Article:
Chances are they move on soon enough though, it's definitely not going to prove a long term issue for the buyer by the sound of it, so you should be fine, good luck with the sale

daisychain01 Tue 05-Jan-16 12:32:59

I think from a legal and conveyancing perspective, you need to only consider your obligation, which is to be specific on your seller statement whether you have had formal disputes with your neighbours I. E. Ones that have needed to go to agencies like Environmental dept at the local council. That's why the normal recommendation about disputes is to resolve amicably not formally. so it doesn't affect selling the property.

The things you have mentioned in your OP aren't from what I read (a) formalised disputes about disturbances eg noise levels, or related to your boundaries and (b) ongoing or past (and now resolved)formal disputes that you have been forced to escalate to official bodies because your life has been made unbearable.

I agree, the stuff you describe is just run of the mill, i expect its more common thanpeople are aware of in most areas! Id desist from making anything formal that equates to a specific dispute with a specific person/s. Ensure you don't lie on any forms by covering up any formal actions that you haven't mentioned here. That is illegal and could cause you big problems.

theplatenexttome Tue 05-Jan-16 12:46:36

Message withdrawn at poster's request.

Celticlassie Tue 05-Jan-16 12:58:00

I wouldn't worry. Our sellers were slightly economical with the truth about the neighbours (who aren't too bad anyway) but I don't mind particularly - it's what I'd do. It's up to them to sell their house. If a buyer did get back to you, you could always say you hadn't noticed anything.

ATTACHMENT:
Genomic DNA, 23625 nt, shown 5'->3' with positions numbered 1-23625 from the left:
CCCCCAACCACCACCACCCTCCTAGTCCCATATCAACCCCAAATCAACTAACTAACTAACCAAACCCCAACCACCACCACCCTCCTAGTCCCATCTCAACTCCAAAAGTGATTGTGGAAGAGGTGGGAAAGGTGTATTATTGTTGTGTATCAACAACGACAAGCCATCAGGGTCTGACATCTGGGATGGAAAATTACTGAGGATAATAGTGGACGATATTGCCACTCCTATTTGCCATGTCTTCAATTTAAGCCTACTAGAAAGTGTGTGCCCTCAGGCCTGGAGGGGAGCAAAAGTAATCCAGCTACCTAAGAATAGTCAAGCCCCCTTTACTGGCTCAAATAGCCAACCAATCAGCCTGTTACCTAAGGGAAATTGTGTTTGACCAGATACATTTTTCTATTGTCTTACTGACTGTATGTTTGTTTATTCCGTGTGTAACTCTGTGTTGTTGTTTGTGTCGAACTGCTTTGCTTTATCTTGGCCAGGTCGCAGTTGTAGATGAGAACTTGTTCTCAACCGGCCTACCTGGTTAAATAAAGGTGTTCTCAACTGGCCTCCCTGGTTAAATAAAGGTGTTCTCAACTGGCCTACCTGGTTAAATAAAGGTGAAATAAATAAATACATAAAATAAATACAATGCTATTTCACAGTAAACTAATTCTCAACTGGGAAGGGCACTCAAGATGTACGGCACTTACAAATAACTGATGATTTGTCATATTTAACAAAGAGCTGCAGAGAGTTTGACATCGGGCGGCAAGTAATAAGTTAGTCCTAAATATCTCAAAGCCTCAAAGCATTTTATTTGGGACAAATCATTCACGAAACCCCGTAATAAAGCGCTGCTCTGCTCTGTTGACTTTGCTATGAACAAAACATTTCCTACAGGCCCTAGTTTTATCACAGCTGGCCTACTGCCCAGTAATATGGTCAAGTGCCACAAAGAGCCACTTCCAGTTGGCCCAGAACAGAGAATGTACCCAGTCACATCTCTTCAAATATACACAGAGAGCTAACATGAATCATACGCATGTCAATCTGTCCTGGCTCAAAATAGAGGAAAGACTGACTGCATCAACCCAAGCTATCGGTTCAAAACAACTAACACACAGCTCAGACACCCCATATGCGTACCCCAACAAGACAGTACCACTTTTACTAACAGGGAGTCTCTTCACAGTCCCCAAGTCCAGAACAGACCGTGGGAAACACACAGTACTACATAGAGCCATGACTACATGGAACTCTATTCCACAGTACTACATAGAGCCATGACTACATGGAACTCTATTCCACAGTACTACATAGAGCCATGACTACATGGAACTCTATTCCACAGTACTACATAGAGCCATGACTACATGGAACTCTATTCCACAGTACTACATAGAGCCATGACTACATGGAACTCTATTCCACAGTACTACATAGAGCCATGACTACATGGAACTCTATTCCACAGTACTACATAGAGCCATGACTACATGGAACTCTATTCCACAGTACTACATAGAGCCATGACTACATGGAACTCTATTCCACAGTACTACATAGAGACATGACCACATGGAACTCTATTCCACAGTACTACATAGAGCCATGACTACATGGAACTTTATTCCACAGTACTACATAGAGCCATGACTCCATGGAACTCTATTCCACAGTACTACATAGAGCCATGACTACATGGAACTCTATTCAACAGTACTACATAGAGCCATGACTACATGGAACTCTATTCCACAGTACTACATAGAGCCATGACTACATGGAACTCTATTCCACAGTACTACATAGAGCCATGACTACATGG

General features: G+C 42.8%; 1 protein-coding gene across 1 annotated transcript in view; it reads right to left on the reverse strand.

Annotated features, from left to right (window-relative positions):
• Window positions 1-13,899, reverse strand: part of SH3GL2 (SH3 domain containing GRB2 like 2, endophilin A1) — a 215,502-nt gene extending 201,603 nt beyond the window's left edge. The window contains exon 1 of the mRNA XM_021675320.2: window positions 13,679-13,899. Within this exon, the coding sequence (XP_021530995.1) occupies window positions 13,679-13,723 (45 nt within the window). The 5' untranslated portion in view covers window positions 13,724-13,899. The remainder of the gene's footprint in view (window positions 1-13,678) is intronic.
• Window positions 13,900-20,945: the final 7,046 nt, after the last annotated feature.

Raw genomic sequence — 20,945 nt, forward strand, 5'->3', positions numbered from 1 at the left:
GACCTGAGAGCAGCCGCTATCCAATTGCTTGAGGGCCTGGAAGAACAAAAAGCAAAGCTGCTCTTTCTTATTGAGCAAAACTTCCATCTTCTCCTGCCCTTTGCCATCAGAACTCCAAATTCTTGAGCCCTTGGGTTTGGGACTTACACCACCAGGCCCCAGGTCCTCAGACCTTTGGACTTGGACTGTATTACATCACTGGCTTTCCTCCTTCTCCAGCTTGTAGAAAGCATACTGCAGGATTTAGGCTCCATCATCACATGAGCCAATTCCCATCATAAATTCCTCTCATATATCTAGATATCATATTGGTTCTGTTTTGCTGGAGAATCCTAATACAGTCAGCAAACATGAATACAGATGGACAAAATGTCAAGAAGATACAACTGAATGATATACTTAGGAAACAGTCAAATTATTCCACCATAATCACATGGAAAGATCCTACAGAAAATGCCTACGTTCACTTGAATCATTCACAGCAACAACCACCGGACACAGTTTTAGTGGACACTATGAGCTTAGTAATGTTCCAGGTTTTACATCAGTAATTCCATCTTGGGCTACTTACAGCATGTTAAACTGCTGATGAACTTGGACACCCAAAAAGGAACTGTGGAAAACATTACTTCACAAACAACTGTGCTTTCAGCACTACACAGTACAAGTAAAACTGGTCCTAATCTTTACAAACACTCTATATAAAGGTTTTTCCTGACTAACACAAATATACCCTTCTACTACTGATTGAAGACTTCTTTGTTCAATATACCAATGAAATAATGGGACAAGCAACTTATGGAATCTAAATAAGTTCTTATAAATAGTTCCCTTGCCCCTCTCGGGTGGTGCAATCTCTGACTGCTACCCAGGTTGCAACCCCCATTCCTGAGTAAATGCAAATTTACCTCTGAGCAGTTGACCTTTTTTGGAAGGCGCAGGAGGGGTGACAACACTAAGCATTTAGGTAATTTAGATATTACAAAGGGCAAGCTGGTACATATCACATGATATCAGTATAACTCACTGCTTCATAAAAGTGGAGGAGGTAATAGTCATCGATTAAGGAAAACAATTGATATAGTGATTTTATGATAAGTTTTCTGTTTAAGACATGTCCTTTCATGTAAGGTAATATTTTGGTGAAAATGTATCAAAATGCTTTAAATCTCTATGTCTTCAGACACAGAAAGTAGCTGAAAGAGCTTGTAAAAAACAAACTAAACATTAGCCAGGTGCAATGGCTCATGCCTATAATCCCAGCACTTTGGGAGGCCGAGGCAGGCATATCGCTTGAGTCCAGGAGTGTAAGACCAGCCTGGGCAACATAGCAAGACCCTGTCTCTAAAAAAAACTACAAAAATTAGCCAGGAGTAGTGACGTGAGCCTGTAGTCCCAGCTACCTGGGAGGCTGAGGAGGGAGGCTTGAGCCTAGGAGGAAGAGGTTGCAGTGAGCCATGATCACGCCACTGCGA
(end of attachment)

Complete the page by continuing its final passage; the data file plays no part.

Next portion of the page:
figureofspeech Tue 05-Jan-16 13:15:06

We had a similar incident a few years back and my dh rang the dvla & reported the abandoned vehicle as stolen. Within a few days the real owner came and drove it away. I think he dumped it because he couldn't be bothered paying scrappage fees. Could you do something similar, call the dvla with the car reg and let them do the querying?

daisychain01 Wed 06-Jan-16 05:14:07

Re the diaries, did you formally submit them to the police? If so, I would suggest that you ask your conveyancing solicitor about whether they need to be declared on your sellers documentation.

I'd be careful to get the legal situation clarified. Your solicitor should be representing your best interests, enuring you don't declare what isn't necessary to, but at the same time uphold your obligation as a seller.

wickedlazy Wed 06-Jan-16 05:21:32

Potential buyer could smoke weed, and be thrilled to only have to go up the road for gear grin

Seriously though, as they aren't noisy or disruptive, I wouldn't mention it. It may take new owners a while to even notice anything dodgy.

theplatenexttome Wed 06-Jan-16 11:40:27

Message withdrawn at poster's request.

isthatpoisontoo Wed 06-Jan-16 12:07:13

Honestly, I think you're majorly overthinking this.

I live on a street where drugs are sold. Not long after I moved in, the house across the road was rented by a group of 18 year olds who dealt weed, hung around and smoked it outside. We reported when the behavior actually bothered us (late at night, loud). Do I get a bit concerned now and again when I see people who seem to be on something more than weed? Yes. But these things ebb and flow, and they can turn up anywhere. In truth, the boys got girlfriends and settled down! It didn't stop me buying the house when I had the opportunity.